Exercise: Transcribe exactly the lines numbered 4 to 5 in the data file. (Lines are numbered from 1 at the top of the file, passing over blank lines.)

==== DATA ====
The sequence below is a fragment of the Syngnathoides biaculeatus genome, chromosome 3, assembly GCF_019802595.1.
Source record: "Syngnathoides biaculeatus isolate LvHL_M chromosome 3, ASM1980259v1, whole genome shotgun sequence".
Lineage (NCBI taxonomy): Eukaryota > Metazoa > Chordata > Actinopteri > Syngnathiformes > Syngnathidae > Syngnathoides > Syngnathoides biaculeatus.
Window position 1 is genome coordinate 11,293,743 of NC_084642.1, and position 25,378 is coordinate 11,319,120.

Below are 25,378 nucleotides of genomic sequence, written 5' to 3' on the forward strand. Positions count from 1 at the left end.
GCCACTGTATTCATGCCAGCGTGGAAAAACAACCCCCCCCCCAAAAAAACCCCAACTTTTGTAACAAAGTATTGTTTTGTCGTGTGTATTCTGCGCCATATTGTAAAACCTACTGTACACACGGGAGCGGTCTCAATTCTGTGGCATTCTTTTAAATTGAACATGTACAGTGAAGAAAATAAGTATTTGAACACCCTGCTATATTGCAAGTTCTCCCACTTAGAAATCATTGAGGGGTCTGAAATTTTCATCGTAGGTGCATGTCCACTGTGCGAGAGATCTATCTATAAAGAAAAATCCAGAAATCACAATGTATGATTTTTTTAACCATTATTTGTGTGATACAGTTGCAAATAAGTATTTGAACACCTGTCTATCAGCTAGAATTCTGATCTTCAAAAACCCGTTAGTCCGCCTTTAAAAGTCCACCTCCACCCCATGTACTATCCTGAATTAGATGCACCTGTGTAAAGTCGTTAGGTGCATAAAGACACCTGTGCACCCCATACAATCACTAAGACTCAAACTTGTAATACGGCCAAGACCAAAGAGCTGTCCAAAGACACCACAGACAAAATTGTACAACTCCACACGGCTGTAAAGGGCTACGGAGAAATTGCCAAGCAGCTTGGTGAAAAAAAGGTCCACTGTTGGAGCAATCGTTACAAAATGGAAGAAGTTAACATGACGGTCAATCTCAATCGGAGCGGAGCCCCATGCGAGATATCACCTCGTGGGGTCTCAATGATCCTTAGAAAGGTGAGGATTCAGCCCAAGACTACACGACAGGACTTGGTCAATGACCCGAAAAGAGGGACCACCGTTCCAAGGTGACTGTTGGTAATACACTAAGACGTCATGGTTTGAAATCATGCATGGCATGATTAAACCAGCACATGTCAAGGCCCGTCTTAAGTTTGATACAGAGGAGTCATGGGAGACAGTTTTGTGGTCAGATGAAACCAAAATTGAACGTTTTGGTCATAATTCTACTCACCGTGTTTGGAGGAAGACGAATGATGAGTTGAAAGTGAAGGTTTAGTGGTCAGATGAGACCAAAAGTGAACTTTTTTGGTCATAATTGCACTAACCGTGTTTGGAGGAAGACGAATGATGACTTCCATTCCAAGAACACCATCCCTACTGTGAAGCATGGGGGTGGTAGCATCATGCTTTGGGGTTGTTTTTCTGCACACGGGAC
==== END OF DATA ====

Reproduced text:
Window position 1 is genome coordinate 11,293,743 of NC_084642.1, and position 25,378 is coordinate 11,319,120.

Below are 25,378 nucleotides of genomic sequence, written 5' to 3' on the forward strand. Positions count from 1 at the left end.